Twenty-five percent of older people who fall and fracture a hip die within a year. Eighty percent are left with severe mobility problems, no longer able to walk a city block. Those who die or become severely disabled after a hip fracture are usually people who were frail or sick — or both — before their fall, said Dr. Mary Tinetti, a geriatrician at the Yale School of Medicine who has studied falls for more than 30 years.
- Integrate balance and strength work into daily life.
- Several studies have shown that vitamin D, which can improve muscle strength and balance, helps reduce falls.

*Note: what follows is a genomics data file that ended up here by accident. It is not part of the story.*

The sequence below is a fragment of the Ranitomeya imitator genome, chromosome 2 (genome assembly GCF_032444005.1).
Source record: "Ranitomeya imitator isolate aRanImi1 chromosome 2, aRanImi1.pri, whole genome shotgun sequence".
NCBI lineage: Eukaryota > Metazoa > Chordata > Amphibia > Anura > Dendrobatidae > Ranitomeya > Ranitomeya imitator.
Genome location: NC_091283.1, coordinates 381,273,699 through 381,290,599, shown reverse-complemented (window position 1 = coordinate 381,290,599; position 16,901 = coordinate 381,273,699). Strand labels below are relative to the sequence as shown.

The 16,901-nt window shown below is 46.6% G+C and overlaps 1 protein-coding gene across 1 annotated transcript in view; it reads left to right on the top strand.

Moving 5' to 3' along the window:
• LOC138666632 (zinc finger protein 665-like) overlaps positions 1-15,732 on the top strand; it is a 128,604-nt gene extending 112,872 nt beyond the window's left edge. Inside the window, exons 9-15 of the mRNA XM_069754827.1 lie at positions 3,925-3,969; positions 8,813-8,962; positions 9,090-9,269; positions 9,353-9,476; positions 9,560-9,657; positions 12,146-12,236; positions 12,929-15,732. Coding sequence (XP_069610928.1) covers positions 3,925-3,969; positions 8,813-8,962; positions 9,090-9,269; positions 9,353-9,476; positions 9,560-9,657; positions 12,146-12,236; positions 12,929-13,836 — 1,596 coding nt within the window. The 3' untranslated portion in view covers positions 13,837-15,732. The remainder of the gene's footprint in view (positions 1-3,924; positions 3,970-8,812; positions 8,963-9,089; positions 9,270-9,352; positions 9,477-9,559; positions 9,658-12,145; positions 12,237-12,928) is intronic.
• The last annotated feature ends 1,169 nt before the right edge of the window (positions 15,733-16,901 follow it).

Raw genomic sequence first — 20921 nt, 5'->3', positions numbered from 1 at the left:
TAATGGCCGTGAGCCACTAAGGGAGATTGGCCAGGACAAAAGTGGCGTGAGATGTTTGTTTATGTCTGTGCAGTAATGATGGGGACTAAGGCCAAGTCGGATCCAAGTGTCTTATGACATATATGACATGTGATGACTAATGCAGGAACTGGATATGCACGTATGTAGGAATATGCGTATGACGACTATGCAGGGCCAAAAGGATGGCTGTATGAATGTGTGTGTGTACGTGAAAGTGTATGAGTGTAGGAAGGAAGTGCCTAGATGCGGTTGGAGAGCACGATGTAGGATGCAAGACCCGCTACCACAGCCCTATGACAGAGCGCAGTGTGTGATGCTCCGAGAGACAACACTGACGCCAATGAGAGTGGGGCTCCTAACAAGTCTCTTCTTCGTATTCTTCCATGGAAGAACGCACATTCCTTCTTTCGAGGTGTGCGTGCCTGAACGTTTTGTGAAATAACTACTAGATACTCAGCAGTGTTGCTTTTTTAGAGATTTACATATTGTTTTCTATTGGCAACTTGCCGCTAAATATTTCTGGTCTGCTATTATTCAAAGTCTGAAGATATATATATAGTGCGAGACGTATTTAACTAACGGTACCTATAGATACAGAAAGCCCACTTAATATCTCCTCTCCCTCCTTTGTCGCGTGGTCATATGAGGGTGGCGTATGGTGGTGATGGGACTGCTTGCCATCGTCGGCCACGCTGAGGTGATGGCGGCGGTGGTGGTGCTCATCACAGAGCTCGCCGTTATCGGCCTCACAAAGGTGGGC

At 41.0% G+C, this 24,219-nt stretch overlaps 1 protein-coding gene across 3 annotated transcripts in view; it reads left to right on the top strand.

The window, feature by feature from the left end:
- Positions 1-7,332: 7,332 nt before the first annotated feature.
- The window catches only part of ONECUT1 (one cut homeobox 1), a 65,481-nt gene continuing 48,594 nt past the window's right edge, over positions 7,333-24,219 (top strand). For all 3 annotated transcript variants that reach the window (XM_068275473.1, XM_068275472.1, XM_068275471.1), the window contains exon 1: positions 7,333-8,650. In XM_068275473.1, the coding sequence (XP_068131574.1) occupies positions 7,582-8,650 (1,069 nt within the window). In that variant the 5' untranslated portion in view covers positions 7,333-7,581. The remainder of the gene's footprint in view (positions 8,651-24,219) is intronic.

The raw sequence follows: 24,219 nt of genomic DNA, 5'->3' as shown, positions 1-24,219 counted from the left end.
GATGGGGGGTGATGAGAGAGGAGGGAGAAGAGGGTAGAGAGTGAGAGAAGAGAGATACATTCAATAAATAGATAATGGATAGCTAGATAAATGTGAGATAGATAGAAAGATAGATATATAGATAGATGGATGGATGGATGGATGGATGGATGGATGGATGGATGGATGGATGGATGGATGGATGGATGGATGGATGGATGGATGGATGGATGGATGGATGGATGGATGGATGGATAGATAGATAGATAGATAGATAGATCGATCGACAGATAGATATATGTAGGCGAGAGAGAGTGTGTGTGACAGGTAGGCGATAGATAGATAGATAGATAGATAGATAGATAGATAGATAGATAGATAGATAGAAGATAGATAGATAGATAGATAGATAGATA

- Remaining appropriately hydrated, particularly on hot days or for people at risk for low blood pressure (a main cause of dizziness), is important.
- Blood pressure medication, used by 70 percent of people over 70, can cause dizziness when blood pressure drops too much
- Sleep medication, for instance, can cause a wobbly gait.
- Reducing the number of tripping and slipping hazards at home also helps prevent falls. Scatter rugs should be removed, for instance, and floors and stairways kept clear of obvious threats like shoes and toys.
- People should have their eyes checked at least once a year and wear single-vision glasses while out on walks, as bifocal and progressive lenses can cause missteps.
- Excessive tentativeness can actually increase the risk of falling. “People who are more cautious cut down on their activity,” she said, “which makes their balance worse, their strength worse, and reflexes that prevent falls worse.”